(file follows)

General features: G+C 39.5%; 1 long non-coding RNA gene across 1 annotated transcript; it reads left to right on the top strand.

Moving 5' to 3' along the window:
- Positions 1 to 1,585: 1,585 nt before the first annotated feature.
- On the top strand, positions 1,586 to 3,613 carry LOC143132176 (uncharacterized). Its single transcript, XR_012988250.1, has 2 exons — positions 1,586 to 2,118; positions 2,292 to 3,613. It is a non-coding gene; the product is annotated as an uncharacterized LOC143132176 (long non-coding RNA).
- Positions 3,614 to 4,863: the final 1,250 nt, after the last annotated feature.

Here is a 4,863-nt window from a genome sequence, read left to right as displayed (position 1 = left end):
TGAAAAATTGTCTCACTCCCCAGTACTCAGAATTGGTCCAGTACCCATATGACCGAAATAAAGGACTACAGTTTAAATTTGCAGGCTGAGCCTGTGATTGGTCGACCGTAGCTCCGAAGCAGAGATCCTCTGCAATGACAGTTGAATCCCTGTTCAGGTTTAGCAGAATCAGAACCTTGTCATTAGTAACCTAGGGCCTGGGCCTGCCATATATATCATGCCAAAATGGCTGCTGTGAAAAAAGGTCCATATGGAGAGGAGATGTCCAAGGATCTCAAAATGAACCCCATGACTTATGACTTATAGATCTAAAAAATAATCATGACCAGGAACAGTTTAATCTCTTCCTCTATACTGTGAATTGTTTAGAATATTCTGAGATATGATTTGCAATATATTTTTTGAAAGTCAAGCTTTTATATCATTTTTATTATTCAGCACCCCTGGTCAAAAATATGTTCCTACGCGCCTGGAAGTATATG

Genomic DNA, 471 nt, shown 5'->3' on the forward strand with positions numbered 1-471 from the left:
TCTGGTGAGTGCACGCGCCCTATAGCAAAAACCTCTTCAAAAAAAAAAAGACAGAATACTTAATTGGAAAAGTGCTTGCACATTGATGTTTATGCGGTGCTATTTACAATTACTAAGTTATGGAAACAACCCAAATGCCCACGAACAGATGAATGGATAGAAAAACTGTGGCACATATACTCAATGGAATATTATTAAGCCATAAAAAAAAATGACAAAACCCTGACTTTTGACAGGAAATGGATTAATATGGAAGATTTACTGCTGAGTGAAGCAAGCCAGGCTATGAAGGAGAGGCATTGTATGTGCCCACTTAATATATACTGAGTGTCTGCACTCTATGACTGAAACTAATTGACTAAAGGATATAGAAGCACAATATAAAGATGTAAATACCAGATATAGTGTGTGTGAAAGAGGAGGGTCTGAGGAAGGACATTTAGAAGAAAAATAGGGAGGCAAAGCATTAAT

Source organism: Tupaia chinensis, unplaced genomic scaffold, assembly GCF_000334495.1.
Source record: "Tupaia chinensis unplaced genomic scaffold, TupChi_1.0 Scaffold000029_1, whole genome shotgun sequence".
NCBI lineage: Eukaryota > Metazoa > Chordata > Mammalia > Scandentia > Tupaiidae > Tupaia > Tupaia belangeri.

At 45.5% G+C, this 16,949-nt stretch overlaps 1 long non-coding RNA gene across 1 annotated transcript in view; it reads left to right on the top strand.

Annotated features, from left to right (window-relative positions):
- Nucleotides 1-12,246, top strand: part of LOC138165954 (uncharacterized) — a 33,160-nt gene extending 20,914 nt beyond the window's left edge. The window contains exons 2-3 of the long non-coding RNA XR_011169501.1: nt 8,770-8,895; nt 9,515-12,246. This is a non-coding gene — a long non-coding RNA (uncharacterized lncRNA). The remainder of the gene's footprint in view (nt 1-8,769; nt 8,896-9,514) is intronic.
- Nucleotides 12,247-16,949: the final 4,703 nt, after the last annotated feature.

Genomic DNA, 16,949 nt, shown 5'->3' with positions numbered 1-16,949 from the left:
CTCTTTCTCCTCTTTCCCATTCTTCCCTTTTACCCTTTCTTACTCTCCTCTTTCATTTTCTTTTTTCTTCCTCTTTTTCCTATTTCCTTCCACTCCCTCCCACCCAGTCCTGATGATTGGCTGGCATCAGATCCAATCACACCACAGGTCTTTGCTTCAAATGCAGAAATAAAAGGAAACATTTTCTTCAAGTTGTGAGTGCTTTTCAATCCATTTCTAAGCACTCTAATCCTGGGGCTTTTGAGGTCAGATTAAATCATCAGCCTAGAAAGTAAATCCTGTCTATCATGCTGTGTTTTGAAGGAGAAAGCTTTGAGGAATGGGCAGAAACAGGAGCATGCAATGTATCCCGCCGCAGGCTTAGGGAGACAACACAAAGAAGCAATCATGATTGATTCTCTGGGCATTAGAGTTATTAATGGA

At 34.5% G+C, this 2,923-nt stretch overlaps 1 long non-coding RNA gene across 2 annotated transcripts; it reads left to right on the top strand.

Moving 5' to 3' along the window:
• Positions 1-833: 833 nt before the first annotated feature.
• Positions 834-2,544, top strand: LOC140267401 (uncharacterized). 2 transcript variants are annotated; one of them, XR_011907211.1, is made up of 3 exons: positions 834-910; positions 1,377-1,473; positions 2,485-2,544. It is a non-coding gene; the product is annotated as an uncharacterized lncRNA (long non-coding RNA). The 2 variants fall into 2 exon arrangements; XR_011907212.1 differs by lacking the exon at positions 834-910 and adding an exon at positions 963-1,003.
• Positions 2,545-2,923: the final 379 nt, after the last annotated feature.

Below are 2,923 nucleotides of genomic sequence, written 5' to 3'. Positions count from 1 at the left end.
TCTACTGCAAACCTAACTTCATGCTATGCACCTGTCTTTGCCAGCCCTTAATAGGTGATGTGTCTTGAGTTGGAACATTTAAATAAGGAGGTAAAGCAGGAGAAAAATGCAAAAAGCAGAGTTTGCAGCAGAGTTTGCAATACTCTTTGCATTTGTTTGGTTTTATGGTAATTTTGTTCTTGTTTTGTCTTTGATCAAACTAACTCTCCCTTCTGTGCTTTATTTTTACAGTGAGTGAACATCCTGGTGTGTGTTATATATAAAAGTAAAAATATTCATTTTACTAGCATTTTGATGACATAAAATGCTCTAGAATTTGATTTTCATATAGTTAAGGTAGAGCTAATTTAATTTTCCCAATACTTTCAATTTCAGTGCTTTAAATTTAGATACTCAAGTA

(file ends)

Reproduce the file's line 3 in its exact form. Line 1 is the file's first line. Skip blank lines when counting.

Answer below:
- Positions 1 to 1,585: 1,585 nt before the first annotated feature.